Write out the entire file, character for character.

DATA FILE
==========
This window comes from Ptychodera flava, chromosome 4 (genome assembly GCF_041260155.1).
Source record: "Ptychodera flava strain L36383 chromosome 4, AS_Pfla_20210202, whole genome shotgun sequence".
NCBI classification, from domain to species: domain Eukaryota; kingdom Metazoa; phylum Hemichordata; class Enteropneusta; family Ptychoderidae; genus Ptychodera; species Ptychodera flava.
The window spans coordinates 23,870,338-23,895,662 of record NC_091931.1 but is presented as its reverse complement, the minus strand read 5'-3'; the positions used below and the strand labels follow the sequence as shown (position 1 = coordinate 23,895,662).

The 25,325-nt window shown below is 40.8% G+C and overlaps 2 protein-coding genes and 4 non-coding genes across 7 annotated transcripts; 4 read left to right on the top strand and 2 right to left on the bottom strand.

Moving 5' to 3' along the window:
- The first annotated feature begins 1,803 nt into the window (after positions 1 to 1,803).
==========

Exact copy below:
This window comes from Ptychodera flava, chromosome 4 (genome assembly GCF_041260155.1).
Source record: "Ptychodera flava strain L36383 chromosome 4, AS_Pfla_20210202, whole genome shotgun sequence".
NCBI classification, from domain to species: domain Eukaryota; kingdom Metazoa; phylum Hemichordata; class Enteropneusta; family Ptychoderidae; genus Ptychodera; species Ptychodera flava.
The window spans coordinates 23,870,338-23,895,662 of record NC_091931.1 but is presented as its reverse complement, the minus strand read 5'-3'; the positions used below and the strand labels follow the sequence as shown (position 1 = coordinate 23,895,662).

The 25,325-nt window shown below is 40.8% G+C and overlaps 2 protein-coding genes and 4 non-coding genes across 7 annotated transcripts; 4 read left to right on the top strand and 2 right to left on the bottom strand.

Moving 5' to 3' along the window:
- The first annotated feature begins 1,803 nt into the window (after positions 1 to 1,803).